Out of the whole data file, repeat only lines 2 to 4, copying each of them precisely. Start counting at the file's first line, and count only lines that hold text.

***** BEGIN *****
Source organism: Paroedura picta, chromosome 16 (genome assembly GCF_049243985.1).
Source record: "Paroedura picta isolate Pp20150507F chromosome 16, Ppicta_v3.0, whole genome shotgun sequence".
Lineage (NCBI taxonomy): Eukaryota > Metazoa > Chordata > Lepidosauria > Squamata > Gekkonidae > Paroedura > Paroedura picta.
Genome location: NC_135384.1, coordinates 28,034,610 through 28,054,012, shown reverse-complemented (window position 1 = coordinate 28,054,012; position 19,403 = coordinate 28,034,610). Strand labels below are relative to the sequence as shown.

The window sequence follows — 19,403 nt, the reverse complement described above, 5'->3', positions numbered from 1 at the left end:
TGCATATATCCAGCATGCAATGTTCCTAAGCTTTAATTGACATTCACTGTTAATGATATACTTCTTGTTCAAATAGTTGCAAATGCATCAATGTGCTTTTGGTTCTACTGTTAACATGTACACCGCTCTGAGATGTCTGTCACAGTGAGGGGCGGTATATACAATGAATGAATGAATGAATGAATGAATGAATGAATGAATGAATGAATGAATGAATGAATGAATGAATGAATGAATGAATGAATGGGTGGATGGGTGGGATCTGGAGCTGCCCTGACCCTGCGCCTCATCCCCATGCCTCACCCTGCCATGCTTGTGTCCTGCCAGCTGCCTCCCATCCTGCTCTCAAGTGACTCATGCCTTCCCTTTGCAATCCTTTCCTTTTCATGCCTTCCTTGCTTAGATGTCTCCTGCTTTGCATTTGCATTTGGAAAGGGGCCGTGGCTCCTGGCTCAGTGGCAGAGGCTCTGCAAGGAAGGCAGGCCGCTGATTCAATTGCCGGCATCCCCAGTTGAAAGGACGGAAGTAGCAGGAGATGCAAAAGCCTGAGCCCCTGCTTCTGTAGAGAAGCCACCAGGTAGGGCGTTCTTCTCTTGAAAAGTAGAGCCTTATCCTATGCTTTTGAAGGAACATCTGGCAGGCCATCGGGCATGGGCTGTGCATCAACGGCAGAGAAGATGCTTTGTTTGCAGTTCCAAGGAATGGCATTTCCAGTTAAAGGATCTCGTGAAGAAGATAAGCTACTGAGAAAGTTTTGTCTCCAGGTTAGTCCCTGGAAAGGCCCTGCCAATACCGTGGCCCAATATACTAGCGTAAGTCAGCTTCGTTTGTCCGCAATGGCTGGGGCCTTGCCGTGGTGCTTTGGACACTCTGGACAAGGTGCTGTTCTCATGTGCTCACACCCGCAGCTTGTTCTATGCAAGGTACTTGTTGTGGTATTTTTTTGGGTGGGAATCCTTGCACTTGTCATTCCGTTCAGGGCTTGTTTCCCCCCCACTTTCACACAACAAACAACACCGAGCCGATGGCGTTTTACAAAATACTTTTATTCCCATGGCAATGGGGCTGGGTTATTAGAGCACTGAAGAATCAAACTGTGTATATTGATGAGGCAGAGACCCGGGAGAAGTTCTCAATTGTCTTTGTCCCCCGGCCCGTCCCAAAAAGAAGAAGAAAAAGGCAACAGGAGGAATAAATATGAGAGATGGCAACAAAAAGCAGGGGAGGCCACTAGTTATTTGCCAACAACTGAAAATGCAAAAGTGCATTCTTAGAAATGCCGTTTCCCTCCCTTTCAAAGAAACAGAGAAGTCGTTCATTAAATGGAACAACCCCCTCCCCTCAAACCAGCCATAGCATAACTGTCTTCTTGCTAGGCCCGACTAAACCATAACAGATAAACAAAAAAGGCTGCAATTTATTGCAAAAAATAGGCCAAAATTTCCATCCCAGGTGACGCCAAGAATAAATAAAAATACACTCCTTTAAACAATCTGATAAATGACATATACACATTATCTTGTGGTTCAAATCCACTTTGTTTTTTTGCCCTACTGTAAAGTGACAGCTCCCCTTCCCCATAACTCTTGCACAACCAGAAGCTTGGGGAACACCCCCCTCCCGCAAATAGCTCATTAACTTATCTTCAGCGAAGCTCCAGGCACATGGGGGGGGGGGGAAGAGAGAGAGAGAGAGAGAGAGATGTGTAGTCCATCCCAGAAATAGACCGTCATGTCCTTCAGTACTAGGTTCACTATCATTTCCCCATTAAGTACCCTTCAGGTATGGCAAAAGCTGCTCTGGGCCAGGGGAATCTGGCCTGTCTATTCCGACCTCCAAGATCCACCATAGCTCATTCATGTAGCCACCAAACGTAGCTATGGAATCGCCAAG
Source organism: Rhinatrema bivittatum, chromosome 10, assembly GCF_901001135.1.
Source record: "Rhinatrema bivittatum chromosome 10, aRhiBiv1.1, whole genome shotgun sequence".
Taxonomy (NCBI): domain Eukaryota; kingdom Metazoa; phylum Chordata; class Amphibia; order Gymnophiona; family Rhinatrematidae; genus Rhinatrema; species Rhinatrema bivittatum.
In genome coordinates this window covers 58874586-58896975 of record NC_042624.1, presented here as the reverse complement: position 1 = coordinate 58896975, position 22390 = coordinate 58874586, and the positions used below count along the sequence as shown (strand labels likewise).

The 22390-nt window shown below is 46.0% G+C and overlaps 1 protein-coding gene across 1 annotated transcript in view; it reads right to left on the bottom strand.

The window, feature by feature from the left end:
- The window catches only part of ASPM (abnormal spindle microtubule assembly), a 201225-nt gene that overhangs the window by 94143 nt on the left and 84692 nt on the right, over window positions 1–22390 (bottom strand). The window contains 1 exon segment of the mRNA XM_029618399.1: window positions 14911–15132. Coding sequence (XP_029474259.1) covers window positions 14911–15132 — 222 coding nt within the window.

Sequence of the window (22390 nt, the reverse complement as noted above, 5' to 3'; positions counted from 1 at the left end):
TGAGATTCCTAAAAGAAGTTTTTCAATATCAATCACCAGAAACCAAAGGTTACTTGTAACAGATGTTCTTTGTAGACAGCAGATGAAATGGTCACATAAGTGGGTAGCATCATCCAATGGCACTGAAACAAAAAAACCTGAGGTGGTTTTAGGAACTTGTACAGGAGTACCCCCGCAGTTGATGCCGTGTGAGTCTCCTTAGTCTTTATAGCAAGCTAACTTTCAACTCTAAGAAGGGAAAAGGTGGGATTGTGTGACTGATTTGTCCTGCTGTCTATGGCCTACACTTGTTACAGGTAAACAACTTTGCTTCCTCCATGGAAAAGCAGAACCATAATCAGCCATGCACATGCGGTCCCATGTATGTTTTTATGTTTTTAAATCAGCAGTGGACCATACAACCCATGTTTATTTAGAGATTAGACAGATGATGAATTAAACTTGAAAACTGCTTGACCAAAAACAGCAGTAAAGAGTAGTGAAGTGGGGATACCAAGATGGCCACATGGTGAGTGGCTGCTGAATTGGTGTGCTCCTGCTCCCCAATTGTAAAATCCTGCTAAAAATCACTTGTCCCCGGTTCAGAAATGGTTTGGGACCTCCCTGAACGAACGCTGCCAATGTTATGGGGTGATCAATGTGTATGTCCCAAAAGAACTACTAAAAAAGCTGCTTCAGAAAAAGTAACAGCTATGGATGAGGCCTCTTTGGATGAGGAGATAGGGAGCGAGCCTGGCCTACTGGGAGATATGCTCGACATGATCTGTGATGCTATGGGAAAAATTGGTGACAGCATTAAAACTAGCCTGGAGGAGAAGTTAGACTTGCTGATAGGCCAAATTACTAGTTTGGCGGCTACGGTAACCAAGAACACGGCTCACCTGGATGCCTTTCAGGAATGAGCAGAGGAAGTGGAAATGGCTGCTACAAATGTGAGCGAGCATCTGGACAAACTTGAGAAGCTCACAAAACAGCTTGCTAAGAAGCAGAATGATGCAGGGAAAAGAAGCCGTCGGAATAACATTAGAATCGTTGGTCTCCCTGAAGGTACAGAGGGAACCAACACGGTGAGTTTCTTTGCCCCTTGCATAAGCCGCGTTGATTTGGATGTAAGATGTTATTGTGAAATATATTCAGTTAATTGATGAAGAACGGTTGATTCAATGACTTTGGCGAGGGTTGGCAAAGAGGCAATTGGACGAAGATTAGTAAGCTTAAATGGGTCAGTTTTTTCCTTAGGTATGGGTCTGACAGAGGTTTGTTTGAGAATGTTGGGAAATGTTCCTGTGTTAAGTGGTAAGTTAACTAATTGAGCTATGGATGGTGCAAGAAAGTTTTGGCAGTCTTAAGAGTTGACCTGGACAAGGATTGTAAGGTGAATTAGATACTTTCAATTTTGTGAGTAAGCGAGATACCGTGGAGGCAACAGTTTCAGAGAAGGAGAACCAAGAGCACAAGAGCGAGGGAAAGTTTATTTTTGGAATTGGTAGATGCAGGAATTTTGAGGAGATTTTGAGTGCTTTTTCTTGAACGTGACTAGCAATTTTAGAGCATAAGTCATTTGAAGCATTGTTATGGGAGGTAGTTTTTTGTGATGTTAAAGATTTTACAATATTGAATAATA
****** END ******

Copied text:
Source record: "Paroedura picta isolate Pp20150507F chromosome 16, Ppicta_v3.0, whole genome shotgun sequence".
Lineage (NCBI taxonomy): Eukaryota > Metazoa > Chordata > Lepidosauria > Squamata > Gekkonidae > Paroedura > Paroedura picta.
Genome location: NC_135384.1, coordinates 28,034,610 through 28,054,012, shown reverse-complemented (window position 1 = coordinate 28,054,012; position 19,403 = coordinate 28,034,610). Strand labels below are relative to the sequence as shown.